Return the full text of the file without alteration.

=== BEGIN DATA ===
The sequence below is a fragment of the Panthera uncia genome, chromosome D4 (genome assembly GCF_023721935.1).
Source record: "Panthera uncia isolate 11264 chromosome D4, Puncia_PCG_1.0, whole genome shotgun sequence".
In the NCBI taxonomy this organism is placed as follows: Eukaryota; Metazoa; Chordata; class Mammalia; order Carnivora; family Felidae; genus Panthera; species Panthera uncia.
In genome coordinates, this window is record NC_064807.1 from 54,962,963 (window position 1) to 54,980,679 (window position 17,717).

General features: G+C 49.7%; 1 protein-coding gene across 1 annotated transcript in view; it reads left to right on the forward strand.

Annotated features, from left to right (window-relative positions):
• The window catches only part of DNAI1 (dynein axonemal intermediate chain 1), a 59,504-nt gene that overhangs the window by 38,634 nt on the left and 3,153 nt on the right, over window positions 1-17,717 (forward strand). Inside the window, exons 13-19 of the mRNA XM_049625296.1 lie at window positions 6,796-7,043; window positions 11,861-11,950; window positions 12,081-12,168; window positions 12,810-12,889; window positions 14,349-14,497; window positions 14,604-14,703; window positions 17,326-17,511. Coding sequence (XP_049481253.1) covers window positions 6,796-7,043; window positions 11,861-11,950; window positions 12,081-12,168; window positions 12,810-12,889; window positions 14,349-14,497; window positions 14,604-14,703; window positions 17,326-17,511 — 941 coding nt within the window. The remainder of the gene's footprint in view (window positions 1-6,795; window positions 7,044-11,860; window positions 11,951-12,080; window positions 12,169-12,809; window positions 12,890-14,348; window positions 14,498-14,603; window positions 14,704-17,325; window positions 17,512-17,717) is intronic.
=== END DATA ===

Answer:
The sequence below is a fragment of the Panthera uncia genome, chromosome D4 (genome assembly GCF_023721935.1).
Source record: "Panthera uncia isolate 11264 chromosome D4, Puncia_PCG_1.0, whole genome shotgun sequence".
In the NCBI taxonomy this organism is placed as follows: Eukaryota; Metazoa; Chordata; class Mammalia; order Carnivora; family Felidae; genus Panthera; species Panthera uncia.
In genome coordinates, this window is record NC_064807.1 from 54,962,963 (window position 1) to 54,980,679 (window position 17,717).

General features: G+C 49.7%; 1 protein-coding gene across 1 annotated transcript in view; it reads left to right on the forward strand.

Annotated features, from left to right (window-relative positions):
• The window catches only part of DNAI1 (dynein axonemal intermediate chain 1), a 59,504-nt gene that overhangs the window by 38,634 nt on the left and 3,153 nt on the right, over window positions 1-17,717 (forward strand). Inside the window, exons 13-19 of the mRNA XM_049625296.1 lie at window positions 6,796-7,043; window positions 11,861-11,950; window positions 12,081-12,168; window positions 12,810-12,889; window positions 14,349-14,497; window positions 14,604-14,703; window positions 17,326-17,511. Coding sequence (XP_049481253.1) covers window positions 6,796-7,043; window positions 11,861-11,950; window positions 12,081-12,168; window positions 12,810-12,889; window positions 14,349-14,497; window positions 14,604-14,703; window positions 17,326-17,511 — 941 coding nt within the window. The remainder of the gene's footprint in view (window positions 1-6,795; window positions 7,044-11,860; window positions 11,951-12,080; window positions 12,169-12,809; window positions 12,890-14,348; window positions 14,498-14,603; window positions 14,704-17,325; window positions 17,512-17,717) is intronic.